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Truth Talk: How Long Do You Really Need to Exercise for Better Health?

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Couple Exercising How long you need to exercise to reap the health benefits — decrease in disease and death risk — isn’t as much of an absolute as one may think.

Thanks to a recent pair of studies published in JAMA Internal Medicine—one that examine the amount of exercise we should do and the other that took a look at how hard or the intensity of that exercise—might put the debate to rest. The results might surprise you.

How Long We Should Exercise

Current guidelines suggest that 150 minutes of moderate exercise (think: breathy conversation during) or 75 minutes of vigorous exercise (think: difficulty speaking while doing) per week for health. But is it the minimum someone should do? Or even the maximal amount?

In the first study, data regarding the exercise habits of more than 661,000 middle-aged adults participating in the six National Cancer Institute Consortium studies was pooled. When the researchers looked at weekly exercise habits and compared 14 years’ worth of the group’s death records, they found some unsurprising information—those who didn’t exercise at all had the highest risk of early death and those who met the exercise guidelines were 31 percent less likely than the non-exercisers to die early, and some enlightening information—those who exercised a little bit lowered their early death risk by 20 percent compared to the non-exercisers. Thus, proving that even a little bit can make a difference.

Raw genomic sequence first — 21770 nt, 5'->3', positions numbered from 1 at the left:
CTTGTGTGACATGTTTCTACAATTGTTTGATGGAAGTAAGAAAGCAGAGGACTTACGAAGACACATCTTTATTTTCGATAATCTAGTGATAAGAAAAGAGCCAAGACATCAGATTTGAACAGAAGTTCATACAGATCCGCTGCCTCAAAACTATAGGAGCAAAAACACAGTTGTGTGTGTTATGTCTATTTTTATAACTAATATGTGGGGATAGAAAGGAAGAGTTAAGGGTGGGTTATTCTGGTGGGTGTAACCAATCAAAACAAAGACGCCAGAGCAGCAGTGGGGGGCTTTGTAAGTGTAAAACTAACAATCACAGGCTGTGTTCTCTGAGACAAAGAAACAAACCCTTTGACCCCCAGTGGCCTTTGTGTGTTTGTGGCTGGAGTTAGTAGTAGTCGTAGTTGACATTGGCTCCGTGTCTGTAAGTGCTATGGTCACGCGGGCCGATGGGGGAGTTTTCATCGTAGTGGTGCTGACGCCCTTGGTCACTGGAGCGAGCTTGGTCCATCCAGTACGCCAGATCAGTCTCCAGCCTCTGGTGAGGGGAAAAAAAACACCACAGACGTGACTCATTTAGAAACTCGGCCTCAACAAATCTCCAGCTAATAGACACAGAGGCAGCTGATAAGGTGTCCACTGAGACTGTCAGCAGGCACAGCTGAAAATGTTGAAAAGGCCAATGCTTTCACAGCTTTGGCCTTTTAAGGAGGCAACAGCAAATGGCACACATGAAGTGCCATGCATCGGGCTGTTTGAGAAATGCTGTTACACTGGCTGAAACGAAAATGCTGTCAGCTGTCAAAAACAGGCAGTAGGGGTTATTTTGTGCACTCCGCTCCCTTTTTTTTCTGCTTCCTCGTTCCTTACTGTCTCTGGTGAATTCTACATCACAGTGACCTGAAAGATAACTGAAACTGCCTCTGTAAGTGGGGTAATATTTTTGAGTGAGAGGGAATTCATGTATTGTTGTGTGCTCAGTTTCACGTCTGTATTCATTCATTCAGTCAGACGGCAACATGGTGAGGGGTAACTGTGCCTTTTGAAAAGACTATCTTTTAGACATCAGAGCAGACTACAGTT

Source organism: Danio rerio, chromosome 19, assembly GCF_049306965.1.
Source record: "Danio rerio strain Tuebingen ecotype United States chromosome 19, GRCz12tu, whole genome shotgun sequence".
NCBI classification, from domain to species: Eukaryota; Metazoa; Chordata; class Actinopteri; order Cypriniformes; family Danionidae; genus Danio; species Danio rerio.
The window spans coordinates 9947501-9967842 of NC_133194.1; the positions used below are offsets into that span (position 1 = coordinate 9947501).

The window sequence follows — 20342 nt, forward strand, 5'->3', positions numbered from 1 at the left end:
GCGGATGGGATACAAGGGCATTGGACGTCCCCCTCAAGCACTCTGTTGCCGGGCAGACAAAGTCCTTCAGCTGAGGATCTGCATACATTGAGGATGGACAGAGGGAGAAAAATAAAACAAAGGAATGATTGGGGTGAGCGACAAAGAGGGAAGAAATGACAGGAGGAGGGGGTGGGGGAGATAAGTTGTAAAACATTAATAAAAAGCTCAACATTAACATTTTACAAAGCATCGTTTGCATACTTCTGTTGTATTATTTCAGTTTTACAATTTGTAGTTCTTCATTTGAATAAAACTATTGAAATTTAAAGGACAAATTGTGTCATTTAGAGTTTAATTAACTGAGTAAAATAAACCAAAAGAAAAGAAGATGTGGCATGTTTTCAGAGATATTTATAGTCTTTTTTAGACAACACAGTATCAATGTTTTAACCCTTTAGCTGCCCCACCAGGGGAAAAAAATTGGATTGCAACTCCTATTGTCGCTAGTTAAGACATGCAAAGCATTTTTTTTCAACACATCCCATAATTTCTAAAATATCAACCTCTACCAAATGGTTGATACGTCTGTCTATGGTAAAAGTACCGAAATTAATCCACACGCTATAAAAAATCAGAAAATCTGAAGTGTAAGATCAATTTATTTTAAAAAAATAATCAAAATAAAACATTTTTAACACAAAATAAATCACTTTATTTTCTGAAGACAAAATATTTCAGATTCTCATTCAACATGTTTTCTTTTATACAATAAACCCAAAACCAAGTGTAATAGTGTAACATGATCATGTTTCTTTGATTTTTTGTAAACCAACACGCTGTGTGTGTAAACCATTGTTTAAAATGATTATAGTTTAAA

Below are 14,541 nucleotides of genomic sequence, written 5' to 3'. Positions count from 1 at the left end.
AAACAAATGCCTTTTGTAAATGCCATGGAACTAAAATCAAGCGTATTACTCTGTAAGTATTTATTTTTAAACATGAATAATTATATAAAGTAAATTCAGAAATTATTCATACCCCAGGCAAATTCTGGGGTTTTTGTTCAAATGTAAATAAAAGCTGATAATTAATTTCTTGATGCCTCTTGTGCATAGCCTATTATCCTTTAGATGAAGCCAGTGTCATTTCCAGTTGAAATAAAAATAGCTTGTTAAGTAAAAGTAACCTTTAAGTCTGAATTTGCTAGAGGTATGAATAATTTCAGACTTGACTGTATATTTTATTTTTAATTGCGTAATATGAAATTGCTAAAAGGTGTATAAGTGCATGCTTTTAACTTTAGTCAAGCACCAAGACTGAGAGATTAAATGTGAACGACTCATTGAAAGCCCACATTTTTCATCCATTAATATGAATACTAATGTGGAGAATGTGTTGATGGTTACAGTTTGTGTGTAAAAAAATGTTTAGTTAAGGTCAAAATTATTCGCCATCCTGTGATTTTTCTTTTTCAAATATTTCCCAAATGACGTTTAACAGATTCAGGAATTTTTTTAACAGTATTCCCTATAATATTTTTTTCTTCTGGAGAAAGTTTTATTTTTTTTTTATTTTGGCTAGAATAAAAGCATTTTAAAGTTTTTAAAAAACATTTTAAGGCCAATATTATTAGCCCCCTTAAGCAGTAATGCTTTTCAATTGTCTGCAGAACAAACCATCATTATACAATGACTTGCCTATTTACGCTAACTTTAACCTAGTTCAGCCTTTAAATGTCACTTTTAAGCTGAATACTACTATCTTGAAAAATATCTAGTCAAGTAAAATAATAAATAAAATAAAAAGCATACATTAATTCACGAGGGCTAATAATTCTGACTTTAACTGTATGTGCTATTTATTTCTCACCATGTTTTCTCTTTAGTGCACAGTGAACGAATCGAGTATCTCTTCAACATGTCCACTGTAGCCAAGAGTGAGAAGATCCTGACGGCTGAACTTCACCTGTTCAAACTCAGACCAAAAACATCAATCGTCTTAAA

When it came to finding the amount of time that delivered the most protection, so to speak, against early death, it turns out that exercising 450 minutes per week or just a little more than an hour per day lessened risk 39 percent compared to non-exercisers. And most of the participants who fell into this category walked, so we aren’t talking difficult gym workouts here. Nonetheless, most people find it difficult to fit this much exercise into their week, and when you compare the risk reduction to that of someone exercising for only 150 minutes per week, there is still benefit to moving.

How Hard We Should Exercise

It’s hard to talk about exercise without talking intensity, since there are cardiovascular benefits linked to how hard you work out. The more you huff and puff the stronger your heart and lungs become. But does that mean you need to engage in the latest killer workout to get any benefit? That’s what the second study out of Australia figured out.

After looking at the health data of more than 200,00 Aussie adults to determine how much time each person exercised and how much of that exercise was either vigorous—think running—or moderate—think walking, they also found that meeting the exercise guidelines of 150 minutes of moderate exercise reduced the risk of early death. But here is the kicker: if someone engaged in an occasional bout of vigorous exercise, say 30 percent of their weekly exercise time, he or she lower their risk of early death 9 percent compared to those who always exercised at a moderate intensity.

What does that mean for you? It means if you can spend up to 20 to 30 minutes per week or about 5 minutes per day doing vigorous activities, such as jumping rope, running, playing singles tennis, doing sprints while swimming or biking, you’ll lower your risk of early death.


Carey Rossi is a writer and editor with 10 years of experience covering all aspects of nutrition and fitness. She was the editor-in-chief of Better Nutrition, a shopping magazine for natural living, and the founding editor of Muscle & Fitness Hers. In addition, her work has appeared in Muscle & Fitness, Looking Good Now, Healthy Family, Vegetarian Times and Natural Health. She is the author of No More Diets Ever, Lose Weight the Natural Way.


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